Leeds United these days is such a fleeting, insecure thing. Coaches come from nowhere and disappear into nothing, unheard of before or after. Players are signed and then not seen, unless you are a devoted viewer of the Development Squad on LUTV or hang around what’s left of the treatment rooms at Thorp Arch; did we imagine Montenegro, Del Fabro, Ajose, Benedicic? Some of them only came on season-long loan deals anyway, and with news of a knee injury for Benedicic, will he ever add to his only two appearances in senior football to date, subbed on against Accrington Stanley and Bolton? Will they all be gone before we even have time to miss them?

And added to the at-risk register now is Bellusci; Cellino will kick him out before The FA do if he’s found guilty, or so he says. Massimo has a track record of not taking decisions from authorities too well. But should there be no defending him and he’s out, what then? Ten games, two brilliant goals, one chiptabulous assist, a red card, lots of dives, some indifferent defending and a race storm; cheers Peppe, and goodnight; maybe our paths will cross again one day.

Or maybe he’ll just be added to what will, if Cellino lasts as long at Leeds as he did at Cagliari, become a long list of the lost and the missing and the barely even seen. Rack up the count, until you lose count: so long Carbone, Bean, Benedicic, Bellusci; Milanic and Hockaday and all. We barely knew ye. We barely even knew you were here at all.

The Square Ball 14/15 03

There’s no chance of a soft-landing for the new issue of The Square Ball, I’m afraid, so we’re just going to have to tell it like it is: Ken Bates is on the cover. Sorry. We thought those days were behind us, too. Does it help that the art by Joe Gamble is brilliant? No? Well, bear in mind that 25p from each issue sold will be added to the kitty from the recent TSB charity walk to Rotherham in aid of Leeds Children’s Hospital and the Luey Jacob Sharp Foundation, which has raised over £6,000 so far – maybe you can put it in a brown bag, or something.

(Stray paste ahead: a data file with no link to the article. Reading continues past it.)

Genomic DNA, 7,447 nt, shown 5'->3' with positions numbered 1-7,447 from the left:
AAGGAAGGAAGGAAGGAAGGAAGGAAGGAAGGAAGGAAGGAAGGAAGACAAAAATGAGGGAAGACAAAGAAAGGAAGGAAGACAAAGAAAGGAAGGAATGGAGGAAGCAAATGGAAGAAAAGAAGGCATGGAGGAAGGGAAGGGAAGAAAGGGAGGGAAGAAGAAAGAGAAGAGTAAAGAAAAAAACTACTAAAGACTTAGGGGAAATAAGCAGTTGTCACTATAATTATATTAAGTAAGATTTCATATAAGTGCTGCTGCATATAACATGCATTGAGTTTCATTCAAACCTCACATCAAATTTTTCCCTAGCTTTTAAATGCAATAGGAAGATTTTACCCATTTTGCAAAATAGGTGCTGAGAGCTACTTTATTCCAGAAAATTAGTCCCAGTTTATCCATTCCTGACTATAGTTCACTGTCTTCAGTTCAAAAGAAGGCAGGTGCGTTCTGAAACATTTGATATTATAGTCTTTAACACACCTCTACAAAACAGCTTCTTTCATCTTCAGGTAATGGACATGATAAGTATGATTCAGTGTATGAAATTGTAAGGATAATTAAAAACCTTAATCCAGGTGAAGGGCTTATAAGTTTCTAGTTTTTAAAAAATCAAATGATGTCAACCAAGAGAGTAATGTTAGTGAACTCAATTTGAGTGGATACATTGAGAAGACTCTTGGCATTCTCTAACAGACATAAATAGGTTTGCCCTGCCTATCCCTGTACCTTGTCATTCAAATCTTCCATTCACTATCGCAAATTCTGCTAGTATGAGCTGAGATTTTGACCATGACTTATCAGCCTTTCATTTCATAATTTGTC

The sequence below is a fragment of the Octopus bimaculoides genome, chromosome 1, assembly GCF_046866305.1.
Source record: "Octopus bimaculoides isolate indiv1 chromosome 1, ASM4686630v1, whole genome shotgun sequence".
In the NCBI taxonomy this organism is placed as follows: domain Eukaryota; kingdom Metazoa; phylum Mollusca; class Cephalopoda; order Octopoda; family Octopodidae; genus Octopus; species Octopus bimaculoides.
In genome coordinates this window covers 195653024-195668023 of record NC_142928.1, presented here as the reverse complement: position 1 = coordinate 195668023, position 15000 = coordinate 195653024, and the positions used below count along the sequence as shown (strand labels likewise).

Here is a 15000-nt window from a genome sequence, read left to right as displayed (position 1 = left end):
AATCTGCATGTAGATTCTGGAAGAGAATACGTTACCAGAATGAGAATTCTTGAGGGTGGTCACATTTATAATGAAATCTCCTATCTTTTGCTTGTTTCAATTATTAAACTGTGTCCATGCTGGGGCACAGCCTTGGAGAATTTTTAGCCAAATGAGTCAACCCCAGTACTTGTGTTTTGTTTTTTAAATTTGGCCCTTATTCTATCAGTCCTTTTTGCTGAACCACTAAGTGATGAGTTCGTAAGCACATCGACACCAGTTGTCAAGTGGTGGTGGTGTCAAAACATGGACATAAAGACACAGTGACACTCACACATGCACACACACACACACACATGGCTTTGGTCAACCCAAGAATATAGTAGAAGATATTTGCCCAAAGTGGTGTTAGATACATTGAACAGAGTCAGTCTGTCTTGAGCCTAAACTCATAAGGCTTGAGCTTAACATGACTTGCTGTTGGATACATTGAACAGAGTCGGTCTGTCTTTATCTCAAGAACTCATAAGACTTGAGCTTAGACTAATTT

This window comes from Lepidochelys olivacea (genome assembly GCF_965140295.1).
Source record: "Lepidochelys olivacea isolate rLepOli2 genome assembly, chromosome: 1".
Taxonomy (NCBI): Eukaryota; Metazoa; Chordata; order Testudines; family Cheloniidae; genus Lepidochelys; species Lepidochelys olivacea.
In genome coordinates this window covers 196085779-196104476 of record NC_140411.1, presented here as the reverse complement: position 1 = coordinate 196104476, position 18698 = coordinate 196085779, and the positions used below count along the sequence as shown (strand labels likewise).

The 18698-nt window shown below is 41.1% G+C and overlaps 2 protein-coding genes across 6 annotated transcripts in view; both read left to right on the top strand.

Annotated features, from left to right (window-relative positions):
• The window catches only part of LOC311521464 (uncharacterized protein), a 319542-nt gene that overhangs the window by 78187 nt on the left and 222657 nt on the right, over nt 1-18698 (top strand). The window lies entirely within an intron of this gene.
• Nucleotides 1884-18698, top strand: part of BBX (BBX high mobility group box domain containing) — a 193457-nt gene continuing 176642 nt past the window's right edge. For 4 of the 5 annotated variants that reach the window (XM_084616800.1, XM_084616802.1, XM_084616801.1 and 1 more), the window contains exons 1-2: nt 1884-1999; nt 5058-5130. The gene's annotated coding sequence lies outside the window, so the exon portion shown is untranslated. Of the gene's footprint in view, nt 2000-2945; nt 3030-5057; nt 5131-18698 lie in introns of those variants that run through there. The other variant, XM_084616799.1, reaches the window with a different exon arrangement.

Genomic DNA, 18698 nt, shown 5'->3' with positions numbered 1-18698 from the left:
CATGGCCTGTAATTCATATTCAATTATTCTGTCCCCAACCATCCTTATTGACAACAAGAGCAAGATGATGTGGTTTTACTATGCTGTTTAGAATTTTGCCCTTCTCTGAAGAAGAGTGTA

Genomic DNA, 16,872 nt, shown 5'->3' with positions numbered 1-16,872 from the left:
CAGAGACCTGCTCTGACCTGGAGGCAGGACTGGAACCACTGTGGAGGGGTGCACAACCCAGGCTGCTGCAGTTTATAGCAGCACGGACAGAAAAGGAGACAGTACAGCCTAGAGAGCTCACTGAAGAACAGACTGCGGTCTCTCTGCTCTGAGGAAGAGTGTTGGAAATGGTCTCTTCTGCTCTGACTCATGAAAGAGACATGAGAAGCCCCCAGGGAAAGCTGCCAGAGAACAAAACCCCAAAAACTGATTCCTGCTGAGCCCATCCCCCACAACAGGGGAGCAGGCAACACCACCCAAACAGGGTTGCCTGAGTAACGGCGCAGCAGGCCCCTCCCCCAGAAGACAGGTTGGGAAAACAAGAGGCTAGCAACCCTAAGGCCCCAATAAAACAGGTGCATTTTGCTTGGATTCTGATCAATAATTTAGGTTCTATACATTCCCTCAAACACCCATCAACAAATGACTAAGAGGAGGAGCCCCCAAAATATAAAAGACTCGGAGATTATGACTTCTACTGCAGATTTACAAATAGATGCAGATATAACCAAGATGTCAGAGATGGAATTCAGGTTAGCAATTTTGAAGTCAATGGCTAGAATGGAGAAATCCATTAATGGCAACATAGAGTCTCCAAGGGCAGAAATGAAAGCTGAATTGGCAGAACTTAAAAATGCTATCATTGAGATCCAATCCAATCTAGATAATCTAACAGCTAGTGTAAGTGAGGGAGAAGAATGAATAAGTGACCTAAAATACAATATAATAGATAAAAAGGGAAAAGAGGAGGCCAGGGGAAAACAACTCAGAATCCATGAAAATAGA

There are more pleasant things to read about inside, although you have to be prepared for more Bates there, too; but once you’ve ripped those pages out in a fury you’ll still have 52 left that are all about the aforementioned charity walk, from the perspective of one of the poor sods who did the whole thirty miles; an obituary for Harold Williams, the man who supplied John Charles, from Jailhouse John; a return to Elland Road for Steve Firth, a trip to the archive for Chapman and Whtye’s last stand in 1993, a look at Leeds Ladies FC’s season so far and an appearance from their captain Emma Bentley alongside Billy Sharp, Danny McGuire and European champ Josh Warrington in our centre pages.

Plus the Diary and match reports and the Hock’s views on the threat posed by Wolves’ Steve Sedgeley and more, all for £1.50 if you buy it outside Elland Road before the game tomorrow, or just a quid if you want a pdf version to read on your newfangled phone or tablet.

Get your copy here and don’t forget that digital subscriptions can be had for only a tenner.


Close